We actually made a little progress this weekend. Saturday brought the usual catch-up of cleaning, laundry, etc. But on Sunday, we drove over to Harbor Freight, armed with the 15% off coupon we got through One Project Closer and found the pneumatic stapler that we needed-- a 2-in-1 18 ga stapler/nailer for $29. We got to the counter, where the girl thought our coupon was a fake; it wasn't. Apparently there had been a rash of counterfeit HF coupons. Anyway, she scanned the coupon and gave us the grand total of... $18. Not only was the coupon awesome, the stapler was on sale for $19.99. Perfect. And it did the job splendidly. AND it was fun to use.
Then we went to Home Depot to get fake beadboard for the porch ceiling. Unfortunately, they hadn't restocked in the last 6 weeks, so there wasn't enough of the lightweight stuff; the MDF is just too heavy for the ceiling; the cheapo panels are made of composite fiber, so not exactly water-resistant; and the real wood is too expensive. We ended up with water-resistant ultra thin luaun.
And then we discovered that the panels didn't exactly fit into the vehicle we brought. So we went through an exceptionally long fiasco of buying straps and tying it to the roof.
After quite a bit of futzing and fussing and trimming and false starts, we got the plywood up. A little recap: here's how it looked right around move-in:
And here's after we replaced the plywood; you can see that the seams are pretty uneven.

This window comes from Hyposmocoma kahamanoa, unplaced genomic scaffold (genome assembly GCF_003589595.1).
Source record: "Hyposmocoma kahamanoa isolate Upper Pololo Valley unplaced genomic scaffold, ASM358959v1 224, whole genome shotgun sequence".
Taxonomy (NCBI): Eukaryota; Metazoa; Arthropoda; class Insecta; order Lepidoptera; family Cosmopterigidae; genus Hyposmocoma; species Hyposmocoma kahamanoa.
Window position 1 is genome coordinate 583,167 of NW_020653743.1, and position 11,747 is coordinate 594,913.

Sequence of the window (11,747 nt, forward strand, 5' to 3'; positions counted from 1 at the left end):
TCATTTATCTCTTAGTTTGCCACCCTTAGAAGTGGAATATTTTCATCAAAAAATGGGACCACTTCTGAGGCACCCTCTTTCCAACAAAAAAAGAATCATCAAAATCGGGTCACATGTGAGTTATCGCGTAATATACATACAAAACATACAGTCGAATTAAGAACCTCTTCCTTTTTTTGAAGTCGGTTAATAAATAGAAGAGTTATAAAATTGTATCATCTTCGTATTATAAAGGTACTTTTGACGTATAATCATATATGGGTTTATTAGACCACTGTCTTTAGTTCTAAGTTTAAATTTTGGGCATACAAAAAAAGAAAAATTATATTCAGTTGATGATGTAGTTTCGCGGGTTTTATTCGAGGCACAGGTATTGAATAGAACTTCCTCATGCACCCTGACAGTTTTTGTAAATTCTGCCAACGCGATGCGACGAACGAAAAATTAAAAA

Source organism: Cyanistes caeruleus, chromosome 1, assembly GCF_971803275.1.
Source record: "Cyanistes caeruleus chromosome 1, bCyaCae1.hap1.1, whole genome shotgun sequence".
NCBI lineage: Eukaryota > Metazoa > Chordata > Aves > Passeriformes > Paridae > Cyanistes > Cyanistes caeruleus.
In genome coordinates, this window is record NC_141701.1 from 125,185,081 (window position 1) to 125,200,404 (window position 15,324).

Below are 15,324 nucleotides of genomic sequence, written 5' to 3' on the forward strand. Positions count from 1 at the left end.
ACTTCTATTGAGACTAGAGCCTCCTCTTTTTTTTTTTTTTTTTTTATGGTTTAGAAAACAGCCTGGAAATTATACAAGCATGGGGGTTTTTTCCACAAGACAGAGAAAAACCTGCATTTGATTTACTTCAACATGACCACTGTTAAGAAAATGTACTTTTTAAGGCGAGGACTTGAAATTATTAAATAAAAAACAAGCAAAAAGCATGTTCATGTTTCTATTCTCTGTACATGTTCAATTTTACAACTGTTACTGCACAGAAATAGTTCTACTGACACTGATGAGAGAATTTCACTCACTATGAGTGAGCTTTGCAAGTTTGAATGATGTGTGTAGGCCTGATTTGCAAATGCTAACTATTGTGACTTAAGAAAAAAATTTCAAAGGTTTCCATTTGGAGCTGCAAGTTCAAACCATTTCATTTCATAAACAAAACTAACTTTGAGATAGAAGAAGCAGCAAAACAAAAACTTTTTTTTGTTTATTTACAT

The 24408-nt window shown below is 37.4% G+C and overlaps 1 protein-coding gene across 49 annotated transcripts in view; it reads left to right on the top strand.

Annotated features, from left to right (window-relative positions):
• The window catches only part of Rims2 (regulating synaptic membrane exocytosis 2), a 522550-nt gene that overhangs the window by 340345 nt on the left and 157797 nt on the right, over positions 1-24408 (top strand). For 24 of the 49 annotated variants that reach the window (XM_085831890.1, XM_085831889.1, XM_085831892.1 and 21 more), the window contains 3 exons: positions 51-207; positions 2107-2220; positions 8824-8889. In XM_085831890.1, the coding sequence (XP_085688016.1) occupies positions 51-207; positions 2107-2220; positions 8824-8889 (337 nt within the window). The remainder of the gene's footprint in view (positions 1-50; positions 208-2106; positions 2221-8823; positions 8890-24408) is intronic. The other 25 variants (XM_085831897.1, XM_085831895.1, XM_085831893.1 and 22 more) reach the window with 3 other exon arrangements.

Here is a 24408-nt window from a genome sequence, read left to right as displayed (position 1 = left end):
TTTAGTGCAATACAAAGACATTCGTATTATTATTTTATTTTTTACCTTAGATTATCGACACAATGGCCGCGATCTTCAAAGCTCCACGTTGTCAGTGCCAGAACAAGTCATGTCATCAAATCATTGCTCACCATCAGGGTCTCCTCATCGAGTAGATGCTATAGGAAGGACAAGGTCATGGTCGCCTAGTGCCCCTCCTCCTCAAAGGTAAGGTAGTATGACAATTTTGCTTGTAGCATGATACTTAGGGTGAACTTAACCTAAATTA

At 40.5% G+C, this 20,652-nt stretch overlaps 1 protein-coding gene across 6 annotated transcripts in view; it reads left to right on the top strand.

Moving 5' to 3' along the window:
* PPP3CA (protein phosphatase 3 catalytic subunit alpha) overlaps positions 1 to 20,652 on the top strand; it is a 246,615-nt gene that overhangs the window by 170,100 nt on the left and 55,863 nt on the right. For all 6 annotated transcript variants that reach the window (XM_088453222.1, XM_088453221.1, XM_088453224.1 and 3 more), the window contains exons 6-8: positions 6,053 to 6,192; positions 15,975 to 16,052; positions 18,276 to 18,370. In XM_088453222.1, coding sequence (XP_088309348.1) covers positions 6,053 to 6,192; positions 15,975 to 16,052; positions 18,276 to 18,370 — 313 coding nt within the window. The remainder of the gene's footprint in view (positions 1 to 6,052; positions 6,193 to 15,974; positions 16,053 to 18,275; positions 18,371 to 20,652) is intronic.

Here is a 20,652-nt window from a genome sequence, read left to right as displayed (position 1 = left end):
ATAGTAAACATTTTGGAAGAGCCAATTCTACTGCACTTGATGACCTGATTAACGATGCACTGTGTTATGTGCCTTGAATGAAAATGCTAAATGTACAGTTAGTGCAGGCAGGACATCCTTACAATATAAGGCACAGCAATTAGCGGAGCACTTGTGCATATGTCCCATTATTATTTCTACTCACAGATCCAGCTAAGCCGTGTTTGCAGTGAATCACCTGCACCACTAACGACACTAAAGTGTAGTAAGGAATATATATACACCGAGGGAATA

And now, with the luaun:
There will always be a bit of a bow in the ceiling, but it's a vast improvement. The ceiling beams are not parallel, but run at various angles from house to outer edge, so there's not beams for the seams to run along. What we did was run 3 4-foot panels, plus a another foot off a fourth panel, from one end of the porch, then did the same with the luaun, but starting from the other direction. In other words, this means that the luaun seams were staggered in the middle of the plydoow underneath. Does that even make sense? It's 2 layers of wood, but run from opposite ends.
Anyway, by the time we'd hit this point in the project, it was 6pm and all our energy had been spent on tying the damn stuff to the car.
We called it done. We'll add crown next week and I can caulk and then paint everything white; the consistency of color should mask the undulations.
The Long-Neglected Upstairs Bath
3 days ago